Michael Danby-Smith


By Dr. Michael W. Higgins, President and Vice-Chancellor of Corpus Christi-St. Marks at UBC

Nothing reminds me more acutely of my mortality than the death of my friends and peers.  It has been a demanding year with so many such deaths.

The most recent, and disturbingly unexpected, was the death of Michael Danby-Smith, a friend for 5 decades whose kindness and intellectual curiosity were inspiring human marvels.

I met Michael while I was an undergraduate at St. Francis Xavier University in the 1960s.  At the time, he was a junior lecturer having done graduate work at McMaster and he was full of enthusiasm.  He was only a few years older than his students and he understood us well.  He was an exotic dude, really, having only been in Canada for a short time—he was a Dubliner with a University College Dublin degree—and his accent was a mystery to solve. AND. His sister was married at the time to Ernest Hemingway’s son and Michael owned a signed copy of The Old Man and the Sea, which he proudly displayed at choice moments.

We both left for graduate studies at the same time—he went to U of T for a philosophy of law doctorate and I went to York for an English literature doctorate—and being in the same city allowed for many an occasion for revelry and deep thinking.  Possible to do both, I discovered.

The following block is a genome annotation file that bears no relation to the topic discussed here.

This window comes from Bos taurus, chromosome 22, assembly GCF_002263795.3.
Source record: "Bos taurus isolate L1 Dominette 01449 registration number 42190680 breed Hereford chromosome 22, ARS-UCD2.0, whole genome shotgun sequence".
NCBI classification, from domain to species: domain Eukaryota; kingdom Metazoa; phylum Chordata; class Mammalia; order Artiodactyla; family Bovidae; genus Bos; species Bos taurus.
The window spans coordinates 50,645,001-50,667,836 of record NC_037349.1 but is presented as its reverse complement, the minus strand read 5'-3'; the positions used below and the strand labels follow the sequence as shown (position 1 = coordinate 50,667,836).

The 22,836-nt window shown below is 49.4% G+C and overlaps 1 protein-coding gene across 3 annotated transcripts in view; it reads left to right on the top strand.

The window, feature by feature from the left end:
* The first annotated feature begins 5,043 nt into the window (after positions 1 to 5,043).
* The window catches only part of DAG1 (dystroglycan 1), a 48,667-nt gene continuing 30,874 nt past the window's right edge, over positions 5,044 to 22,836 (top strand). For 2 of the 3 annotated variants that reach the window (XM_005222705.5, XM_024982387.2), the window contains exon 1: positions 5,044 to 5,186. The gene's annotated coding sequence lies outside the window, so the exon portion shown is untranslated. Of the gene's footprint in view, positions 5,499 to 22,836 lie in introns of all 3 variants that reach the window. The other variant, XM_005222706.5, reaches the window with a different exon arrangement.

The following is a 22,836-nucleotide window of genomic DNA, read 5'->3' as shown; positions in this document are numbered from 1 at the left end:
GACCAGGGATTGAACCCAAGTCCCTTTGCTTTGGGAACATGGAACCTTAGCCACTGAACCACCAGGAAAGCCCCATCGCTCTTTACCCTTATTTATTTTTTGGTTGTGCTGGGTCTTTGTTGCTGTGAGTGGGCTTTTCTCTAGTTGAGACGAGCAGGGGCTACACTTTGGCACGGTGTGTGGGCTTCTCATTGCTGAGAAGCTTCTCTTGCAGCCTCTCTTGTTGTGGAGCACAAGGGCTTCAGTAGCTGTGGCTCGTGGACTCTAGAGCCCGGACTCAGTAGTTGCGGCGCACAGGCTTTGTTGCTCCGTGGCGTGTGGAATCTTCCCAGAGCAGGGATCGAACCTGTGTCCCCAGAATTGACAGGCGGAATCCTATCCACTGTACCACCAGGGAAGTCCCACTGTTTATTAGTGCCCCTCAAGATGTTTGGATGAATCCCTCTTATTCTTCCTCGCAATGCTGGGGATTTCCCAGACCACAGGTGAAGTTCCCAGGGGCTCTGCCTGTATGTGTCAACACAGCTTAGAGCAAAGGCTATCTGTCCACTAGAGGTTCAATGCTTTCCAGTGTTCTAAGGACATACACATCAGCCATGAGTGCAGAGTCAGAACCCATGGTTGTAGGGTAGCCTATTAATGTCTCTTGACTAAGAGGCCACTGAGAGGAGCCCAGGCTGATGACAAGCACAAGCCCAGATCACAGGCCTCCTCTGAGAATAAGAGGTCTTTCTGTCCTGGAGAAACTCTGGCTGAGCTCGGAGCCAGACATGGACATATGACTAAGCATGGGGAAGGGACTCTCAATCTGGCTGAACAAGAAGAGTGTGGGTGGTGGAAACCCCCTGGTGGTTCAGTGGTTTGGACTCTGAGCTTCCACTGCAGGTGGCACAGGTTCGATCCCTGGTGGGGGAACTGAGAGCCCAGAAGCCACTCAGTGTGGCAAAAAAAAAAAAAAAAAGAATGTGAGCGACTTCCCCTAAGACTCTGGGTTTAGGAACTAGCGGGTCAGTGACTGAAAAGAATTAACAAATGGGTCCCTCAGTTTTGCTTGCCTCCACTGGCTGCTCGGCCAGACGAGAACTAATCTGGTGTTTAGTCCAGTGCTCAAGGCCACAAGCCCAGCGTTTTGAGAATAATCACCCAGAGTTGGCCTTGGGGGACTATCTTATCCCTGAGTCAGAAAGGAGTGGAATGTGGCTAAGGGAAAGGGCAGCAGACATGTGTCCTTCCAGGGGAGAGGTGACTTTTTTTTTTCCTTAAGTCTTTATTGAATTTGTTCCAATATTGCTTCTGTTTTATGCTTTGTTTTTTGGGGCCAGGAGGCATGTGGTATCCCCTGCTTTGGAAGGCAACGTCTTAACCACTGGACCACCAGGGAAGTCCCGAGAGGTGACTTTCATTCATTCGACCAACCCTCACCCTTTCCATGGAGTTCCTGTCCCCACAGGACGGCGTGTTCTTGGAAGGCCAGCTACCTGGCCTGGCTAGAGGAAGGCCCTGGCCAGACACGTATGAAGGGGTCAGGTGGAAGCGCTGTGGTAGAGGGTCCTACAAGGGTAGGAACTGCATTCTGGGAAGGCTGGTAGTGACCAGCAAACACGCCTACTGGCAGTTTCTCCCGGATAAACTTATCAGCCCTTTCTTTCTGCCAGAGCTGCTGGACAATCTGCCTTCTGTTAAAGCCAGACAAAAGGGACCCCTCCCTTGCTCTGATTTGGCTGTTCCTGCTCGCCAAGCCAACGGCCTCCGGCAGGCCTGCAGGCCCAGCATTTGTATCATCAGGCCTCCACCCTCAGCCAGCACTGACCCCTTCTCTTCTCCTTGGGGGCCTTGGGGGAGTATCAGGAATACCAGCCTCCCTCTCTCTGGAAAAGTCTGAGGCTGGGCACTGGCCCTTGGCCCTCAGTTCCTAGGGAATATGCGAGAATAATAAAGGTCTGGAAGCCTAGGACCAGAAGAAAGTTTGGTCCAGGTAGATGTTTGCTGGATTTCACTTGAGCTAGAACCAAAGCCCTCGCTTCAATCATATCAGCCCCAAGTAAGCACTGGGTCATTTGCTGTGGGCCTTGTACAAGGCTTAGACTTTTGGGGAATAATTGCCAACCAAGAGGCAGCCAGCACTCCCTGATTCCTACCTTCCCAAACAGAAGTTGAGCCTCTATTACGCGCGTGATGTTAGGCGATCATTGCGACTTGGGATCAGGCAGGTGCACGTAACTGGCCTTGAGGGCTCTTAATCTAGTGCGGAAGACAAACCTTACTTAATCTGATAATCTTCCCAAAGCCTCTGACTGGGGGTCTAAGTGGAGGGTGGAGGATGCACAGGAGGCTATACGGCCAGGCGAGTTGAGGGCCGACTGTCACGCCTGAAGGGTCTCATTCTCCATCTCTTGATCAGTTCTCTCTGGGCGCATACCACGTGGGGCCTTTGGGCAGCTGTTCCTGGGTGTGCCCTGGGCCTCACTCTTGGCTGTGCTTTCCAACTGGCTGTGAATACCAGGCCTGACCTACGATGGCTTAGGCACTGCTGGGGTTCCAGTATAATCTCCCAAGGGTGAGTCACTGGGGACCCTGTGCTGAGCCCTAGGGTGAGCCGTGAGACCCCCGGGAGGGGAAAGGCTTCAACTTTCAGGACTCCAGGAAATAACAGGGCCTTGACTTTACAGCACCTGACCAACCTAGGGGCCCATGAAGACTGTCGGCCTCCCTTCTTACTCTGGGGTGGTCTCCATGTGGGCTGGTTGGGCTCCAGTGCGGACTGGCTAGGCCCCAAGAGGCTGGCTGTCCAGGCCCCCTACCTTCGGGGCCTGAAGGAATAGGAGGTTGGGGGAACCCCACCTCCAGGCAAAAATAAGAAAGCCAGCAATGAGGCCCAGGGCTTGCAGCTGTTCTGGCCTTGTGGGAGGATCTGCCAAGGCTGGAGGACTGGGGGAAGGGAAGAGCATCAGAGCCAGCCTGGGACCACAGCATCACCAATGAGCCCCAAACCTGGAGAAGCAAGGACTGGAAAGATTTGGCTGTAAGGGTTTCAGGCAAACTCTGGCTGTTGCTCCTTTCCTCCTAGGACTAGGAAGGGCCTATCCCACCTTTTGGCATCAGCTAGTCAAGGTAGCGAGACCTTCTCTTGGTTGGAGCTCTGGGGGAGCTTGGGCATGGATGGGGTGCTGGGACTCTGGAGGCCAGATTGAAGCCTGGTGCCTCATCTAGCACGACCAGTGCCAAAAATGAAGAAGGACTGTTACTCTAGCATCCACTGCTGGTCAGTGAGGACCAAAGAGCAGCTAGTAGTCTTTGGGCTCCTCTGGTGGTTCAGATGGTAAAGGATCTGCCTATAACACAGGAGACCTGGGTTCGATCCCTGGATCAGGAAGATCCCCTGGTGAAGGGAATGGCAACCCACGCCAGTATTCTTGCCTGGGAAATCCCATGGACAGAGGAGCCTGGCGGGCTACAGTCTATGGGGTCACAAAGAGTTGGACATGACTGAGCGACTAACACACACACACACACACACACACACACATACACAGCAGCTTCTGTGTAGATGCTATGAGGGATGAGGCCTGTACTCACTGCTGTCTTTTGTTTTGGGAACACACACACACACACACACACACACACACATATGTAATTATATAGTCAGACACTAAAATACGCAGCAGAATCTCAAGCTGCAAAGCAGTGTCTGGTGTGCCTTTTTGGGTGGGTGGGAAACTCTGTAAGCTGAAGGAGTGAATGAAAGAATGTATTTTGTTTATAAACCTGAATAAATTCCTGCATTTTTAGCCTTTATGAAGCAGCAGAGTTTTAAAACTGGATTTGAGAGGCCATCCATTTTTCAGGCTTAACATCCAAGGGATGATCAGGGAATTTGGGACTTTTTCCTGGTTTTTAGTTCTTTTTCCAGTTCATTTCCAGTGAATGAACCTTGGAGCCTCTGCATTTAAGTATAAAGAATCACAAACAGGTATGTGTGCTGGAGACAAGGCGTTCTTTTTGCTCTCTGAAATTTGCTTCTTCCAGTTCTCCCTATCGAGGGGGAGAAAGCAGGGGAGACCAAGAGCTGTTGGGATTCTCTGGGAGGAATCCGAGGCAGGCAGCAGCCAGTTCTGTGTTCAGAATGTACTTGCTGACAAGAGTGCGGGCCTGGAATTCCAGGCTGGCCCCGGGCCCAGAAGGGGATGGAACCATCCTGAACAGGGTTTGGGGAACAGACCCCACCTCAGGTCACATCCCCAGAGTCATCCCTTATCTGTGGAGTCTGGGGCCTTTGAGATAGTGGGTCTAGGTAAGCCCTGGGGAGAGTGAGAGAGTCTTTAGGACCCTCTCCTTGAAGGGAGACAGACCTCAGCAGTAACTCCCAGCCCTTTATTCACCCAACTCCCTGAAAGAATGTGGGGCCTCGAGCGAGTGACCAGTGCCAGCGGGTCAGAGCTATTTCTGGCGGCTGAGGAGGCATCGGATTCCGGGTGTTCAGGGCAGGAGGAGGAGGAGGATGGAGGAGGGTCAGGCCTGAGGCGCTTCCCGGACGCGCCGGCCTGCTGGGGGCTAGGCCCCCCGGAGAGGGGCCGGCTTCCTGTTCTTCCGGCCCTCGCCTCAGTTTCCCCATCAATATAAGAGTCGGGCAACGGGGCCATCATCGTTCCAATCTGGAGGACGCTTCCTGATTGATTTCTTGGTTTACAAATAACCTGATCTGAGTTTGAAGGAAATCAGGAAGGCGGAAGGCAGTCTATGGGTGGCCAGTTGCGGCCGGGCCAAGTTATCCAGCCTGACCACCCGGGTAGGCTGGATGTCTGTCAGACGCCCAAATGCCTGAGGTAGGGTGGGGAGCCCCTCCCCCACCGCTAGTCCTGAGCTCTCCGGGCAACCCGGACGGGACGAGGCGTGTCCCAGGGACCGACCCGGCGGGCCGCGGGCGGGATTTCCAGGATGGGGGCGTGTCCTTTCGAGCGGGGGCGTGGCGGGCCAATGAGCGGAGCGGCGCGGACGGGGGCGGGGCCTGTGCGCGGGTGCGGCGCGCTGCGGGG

Our paths eventually parted as I married, took up positions at St. Michael’s and then St. Jerome’s, and he moved on to Vanier College in Montreal where he would live out his teaching career.  But we retained regular contact via Christmas cards, which he wrote in his crabbed penmanship chronicling as best he could the highlights of the year, leaving ample room to inquire about his correspondent.

He was like that; the other always mattered to him; his friends were a treasure he never took for granted.

We would connect in person whenever I was in Montreal and in the last decade or so we had special fun adding Gregory Baum to our dinner gatherings.  Gregory, the eminent ecumenical theologian, sociologist of religion, Second Vatican Council peritus and McGill University Emeritus, had moved into the same apartment building as Michael and they became fast friends.  I had known Gregory for years prior but this new arrangement provided additional energy, intellectual vivacity, and great good humour.

Gregory died in his 90s and now Michael in his 70s.  I am the remnant. But greatly enriched by knowing them both.

They were a model for me personally demonstrating what a meaningful life as a Catholic intellectual and scholar entails.

For sure the coming Christmas festivities will be diminished.  There will be one less Christmas card.


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